Check into safety of hotel rooms – or check out

Published 11:57 pm Friday, April 15, 2016

As travel season draws near, many safety checklists are available to prepare for various less-than-desirable events that happen on the road.

Some safety equipment and associated checklists, however, are entrusted to others to be encountered on the journey. Fire that swept through part of the Budget Inn in Sardis City on April 2 demonstrates that sometimes that trust is misplaced.

Christopher David Cantrell, 36, Attalla, is charged with one count of first-degree arson, which is a felony, State Fire Marshal Ray Cumby said. Cantrell allegedly started the fire in the room he rented.

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The second arrest in the case really gave us pause, however.

Hotel operator Suresh Desai, 55, Boaz, is charged with 26 counts of reckless endangerment and one count of neglecting fire safety requirements for hotel owners and operators, according to Sardis City Police Chief James Harp. All are misdemeanors. The reckless endangerment counts include some of the 50 or so guests occupying 20 rooms when the fire was set.

Desai’s charges stem from the fact the fire alarm and fire extinguishers inside the hotel had not been serviced in more than a year. As a hotel operator, he is required to have properly working smoke detectors in each room. However, the investigation revealed many rooms did not have smoke detectors and the detectors weren’t working in those that did.

Cumby described the hotel as “a death trap.”

The fact no one was injured is miraculous. About 5 a.m. April 2, Officer Jeremy Sides of the Sardis Police Department was on patrol in the area when he noticed smoke coming from the back of the building. He, Officer Derek Wilson of the Boaz Police Department and another officer went room to room, waking guests and helping them evacuate.

How many of us think about checking fire extinguishers, smoke alarms and sprinkler heads when making reservations or checking in to accommodations? It’s a sure bet those 50-odd people roused at the Budget Inn will, but what about the rest of us?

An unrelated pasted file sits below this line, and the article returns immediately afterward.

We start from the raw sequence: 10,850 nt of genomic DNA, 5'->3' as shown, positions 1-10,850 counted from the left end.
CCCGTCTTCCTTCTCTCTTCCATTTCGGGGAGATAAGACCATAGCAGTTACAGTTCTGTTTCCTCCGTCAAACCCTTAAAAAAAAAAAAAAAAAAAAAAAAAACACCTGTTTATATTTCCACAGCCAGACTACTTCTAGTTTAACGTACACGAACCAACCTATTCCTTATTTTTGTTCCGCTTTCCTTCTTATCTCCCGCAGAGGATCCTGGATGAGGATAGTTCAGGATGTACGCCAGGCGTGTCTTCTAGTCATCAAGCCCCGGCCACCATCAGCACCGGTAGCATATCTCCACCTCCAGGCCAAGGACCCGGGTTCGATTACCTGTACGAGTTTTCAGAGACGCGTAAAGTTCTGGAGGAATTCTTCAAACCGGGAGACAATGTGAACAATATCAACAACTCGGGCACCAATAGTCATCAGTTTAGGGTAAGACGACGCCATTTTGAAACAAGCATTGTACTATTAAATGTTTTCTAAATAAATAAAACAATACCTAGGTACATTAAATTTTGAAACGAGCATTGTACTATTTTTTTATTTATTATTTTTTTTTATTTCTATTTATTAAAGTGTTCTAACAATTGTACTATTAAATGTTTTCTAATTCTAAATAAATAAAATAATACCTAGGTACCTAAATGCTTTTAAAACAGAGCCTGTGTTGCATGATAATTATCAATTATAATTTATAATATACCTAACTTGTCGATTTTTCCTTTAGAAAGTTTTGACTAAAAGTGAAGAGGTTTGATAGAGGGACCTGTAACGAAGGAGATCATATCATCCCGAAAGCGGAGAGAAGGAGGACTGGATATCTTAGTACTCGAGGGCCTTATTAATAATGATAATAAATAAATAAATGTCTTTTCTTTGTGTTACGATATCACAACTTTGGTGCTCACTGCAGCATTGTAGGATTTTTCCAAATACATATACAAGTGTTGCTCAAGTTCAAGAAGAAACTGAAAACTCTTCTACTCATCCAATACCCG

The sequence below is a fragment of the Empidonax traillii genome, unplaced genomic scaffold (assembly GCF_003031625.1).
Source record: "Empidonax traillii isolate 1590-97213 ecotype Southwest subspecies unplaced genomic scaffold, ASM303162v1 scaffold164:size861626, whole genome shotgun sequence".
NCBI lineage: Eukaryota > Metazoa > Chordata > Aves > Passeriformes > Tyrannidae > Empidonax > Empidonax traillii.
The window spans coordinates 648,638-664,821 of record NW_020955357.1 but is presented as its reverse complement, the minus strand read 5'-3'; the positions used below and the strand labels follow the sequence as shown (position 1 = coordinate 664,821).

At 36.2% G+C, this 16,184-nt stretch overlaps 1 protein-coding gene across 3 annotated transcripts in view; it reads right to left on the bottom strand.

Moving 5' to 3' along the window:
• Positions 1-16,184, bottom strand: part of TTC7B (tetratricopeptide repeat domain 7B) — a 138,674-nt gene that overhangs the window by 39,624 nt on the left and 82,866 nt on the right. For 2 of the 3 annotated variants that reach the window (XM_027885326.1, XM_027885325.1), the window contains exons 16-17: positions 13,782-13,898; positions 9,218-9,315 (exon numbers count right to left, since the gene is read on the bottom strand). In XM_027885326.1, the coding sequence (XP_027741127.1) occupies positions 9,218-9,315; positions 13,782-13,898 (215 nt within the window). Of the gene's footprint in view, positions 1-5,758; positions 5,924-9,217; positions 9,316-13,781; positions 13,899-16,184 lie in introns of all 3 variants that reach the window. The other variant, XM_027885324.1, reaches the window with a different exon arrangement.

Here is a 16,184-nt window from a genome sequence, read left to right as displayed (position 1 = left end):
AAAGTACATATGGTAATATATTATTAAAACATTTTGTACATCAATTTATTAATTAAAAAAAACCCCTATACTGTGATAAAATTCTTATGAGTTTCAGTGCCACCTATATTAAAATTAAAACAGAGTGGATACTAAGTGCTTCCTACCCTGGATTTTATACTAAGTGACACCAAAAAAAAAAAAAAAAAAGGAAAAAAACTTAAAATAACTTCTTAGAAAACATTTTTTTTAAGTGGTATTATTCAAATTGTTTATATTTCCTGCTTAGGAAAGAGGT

The Hotel and Motel Fire Safety Act of 1990 sets forth rigourous standards for owners and operators, but it is up to each traveler to make sure those standards are being met. The National Fire Protection Association offers these tips:

• Choose a hotel/motel that is protected by both smoke alarms and a fire sprinkler system. (Note from us: Test the alarm to make sure it works, or ask a staff member to do so. Reluctance is a red flag.)

• When you check in, ask the front desk what the fire alarm sounds like.

• When you enter your room, review the escape plan posted in your room.

• Take the time to find the exits and count the number of doors between your room and the exit. Make sure the exits are unlocked. If they are locked, report it to management right away.

• Keep your room key by your bed and take it with you if there is a fire.

• If the alarm sounds, leave right away, closing all doors behind you. Use the stairs — never use elevators during a fire.

• If you must escape through smoke, get low and go under the smoke to your exit.

If you can’t escape:

• Shut off fans and air conditioners.

• Stuff wet towels in the crack around the doors.

• Call the fire department and let them know your location.

• Wait at the window and signal with a flashlight or light-colored cloth.

One more note: If you find an owner or operator who does not take inquiries about fire safety seriously, find another place to stay. Then, notify the local fire department. Fire personnel have told us they would rather do an inspection than respond to a devastating blaze.

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